How to be happy
Denver couple welcomes strangers from far and near
A few months ago, the doorbell rang one morning at the home of Merv and Ardith Eigsti in Denver, Colorado. A young woman stood there. She was canvassing for a building company. Selling siding, however, was not on her mind at the moment.
“Do you remember me?” she asked. “When I was a little girl you helped me with my computer, and you gave me some English language learning books. I still have those books that I’d like to return to you.”
When she was young, her family had emigrated from Guatemala, settling in the Eigstis’ neighborhood. How happy they were to see her! “You keep those books,” Ardith said. “Perhaps someone else in your family can use them.” Merv and Ardith have spent their lives saying “yes” to opportunities to share of themselves and their resources with neighbors and others. They learned to do this early on from their parents. Merv and Ardith grew up in farm families in Iowa that, though recovering from the Great Depression, modeled hospitality and faithful stewardship.
Ardith’s parents welcomed strangers into their farmhouse near Trenton, Iowa, sharing produce from their garden and giving faithfully to the church.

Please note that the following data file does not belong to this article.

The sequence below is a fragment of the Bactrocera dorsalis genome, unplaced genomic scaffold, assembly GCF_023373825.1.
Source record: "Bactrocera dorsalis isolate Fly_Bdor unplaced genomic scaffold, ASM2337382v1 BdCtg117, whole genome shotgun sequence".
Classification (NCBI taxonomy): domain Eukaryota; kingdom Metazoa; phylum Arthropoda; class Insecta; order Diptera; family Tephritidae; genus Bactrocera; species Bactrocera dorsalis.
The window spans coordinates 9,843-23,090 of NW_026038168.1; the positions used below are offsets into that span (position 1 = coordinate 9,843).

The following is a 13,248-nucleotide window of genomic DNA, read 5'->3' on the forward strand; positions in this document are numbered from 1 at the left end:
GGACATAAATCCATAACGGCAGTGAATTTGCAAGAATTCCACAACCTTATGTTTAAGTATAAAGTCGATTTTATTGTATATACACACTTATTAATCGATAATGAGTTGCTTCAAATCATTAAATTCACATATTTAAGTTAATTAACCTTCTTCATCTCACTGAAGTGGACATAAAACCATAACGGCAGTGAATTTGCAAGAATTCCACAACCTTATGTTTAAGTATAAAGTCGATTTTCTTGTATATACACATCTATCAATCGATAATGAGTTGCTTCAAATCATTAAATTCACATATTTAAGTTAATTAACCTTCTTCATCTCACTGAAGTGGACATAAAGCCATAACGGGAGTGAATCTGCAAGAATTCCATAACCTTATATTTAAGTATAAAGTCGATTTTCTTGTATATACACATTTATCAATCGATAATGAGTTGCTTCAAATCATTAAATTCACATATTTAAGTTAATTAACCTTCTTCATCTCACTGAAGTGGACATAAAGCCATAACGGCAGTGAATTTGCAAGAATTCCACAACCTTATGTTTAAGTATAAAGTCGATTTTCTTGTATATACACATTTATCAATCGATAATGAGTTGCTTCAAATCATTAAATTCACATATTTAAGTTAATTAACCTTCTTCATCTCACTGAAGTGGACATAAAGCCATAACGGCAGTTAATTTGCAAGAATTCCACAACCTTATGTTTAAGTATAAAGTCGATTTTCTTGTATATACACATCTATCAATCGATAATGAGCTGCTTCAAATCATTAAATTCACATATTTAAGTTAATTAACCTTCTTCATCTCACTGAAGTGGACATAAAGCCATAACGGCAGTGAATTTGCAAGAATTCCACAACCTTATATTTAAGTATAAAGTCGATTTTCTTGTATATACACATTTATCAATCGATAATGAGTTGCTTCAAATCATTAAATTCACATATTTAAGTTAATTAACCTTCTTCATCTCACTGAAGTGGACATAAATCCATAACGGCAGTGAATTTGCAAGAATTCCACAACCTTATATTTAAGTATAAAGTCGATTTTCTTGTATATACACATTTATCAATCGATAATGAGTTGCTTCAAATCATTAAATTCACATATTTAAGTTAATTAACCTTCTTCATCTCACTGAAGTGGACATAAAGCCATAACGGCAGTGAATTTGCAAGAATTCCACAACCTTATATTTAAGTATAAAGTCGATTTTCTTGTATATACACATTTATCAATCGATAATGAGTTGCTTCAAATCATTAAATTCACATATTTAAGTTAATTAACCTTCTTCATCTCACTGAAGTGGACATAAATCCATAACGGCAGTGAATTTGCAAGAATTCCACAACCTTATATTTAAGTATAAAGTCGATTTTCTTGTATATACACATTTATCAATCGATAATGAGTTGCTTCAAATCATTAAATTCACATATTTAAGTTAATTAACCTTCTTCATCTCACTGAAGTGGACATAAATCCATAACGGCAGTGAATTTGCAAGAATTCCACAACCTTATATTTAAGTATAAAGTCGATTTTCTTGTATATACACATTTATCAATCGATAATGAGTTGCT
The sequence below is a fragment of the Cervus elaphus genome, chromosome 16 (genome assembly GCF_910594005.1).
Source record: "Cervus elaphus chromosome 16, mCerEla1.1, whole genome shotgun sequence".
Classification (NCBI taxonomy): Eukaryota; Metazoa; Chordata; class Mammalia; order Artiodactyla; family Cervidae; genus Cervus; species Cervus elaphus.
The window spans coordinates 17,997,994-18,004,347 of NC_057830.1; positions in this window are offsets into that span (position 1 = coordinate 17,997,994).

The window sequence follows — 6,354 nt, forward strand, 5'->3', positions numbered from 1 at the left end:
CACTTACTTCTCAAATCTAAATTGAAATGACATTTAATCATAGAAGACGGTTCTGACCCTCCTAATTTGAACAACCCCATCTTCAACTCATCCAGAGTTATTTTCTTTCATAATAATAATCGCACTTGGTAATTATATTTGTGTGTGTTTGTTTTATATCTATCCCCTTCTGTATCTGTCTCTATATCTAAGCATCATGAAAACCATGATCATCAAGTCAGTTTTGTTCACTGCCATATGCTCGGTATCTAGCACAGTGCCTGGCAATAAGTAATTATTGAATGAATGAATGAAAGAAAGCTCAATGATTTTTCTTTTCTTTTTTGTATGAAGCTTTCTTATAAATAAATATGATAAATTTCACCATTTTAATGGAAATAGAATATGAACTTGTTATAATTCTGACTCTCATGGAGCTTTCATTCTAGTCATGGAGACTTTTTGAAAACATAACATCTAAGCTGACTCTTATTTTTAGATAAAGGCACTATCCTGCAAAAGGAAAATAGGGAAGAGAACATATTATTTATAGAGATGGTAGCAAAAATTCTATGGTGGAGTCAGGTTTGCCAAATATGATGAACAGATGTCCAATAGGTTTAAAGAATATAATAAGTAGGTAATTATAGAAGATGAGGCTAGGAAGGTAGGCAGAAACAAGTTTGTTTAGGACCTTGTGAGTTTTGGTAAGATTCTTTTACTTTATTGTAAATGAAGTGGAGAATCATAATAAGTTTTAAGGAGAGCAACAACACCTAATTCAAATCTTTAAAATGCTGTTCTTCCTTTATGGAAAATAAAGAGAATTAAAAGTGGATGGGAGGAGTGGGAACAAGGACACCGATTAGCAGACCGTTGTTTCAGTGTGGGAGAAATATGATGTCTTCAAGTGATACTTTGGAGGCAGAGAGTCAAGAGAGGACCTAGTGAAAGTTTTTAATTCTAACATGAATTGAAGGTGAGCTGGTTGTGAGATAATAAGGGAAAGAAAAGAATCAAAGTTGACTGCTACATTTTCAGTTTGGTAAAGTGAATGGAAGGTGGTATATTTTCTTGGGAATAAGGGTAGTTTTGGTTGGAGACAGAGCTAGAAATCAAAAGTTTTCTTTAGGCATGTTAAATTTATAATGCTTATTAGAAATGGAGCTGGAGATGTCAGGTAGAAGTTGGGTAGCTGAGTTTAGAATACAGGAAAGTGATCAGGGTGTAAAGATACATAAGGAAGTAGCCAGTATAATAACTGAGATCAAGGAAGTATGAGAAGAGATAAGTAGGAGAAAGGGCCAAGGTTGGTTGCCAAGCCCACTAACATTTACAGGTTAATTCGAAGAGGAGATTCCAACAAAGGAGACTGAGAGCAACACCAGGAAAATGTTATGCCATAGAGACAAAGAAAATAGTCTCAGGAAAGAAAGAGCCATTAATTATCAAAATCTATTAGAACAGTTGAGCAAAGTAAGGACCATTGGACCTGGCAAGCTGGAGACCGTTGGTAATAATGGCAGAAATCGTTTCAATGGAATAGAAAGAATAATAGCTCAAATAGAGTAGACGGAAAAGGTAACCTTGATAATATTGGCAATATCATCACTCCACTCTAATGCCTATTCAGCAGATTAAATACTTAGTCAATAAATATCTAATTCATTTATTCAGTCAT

She recalls one special lesson from her father, who experienced being the outsider as a first-generation German immigrant. He told her: Don’t make fun of those who talk differently. They are just people who deserve to be treated with respect.
Merv’s parents also lived their faith with generous giving, before and after leaving their farm near Wayland because of his father’s asthma. In 1952, they moved to Denver, where he could breathe more easily.
Merv’s father found work as a salesman in a seed company. During the following years, Denver experienced an influx of Mennonites coming to do alternative service. Merv’s parents welcomed many of them into their home, offering lodging, meals and care.
Merv and Ardith were inspired by the example of their parents. “We are grateful for their legacy. We have always viewed giving as an opportunity, not as an obligation. We didn’t have to go out of our way to find ways to give. We simply said ‘yes’ when opportunities presented themselves,” said Ardith.
They started their married life on the family farm in Iowa. “When the call went out to host children from Chicago as part of the ‘Fresh Air Program,’ we said ‘yes.’ What joy that brought to our lives!” said Ardith. “We still get calls from one girl who stayed with us. She is now in her 60s.”
After only a few years of farming, it became apparent that, like his father, Merv’s health was suffering in the country. In 1957, Merv, Ardith and their young children moved to Colorado. Merv found work with the Caterpillar company.
They bought a simple house on what was then the western edge of Denver, where they settled in and got to know their neighbors. They become founding members of Glennon Heights Mennonite Church in 1962 and have remained actively involved there ever since.
The opportunities just kept coming. “When we read in the church bulletin that Jim Lawson, a blind man, needed a ride to church, we said ‘yes,’” Ardith said. A fellow church member had met Jim in the hospital and shared with him the good news of Jesus Christ. He brought Jim to church, but when the member moved away, someone else needed to help.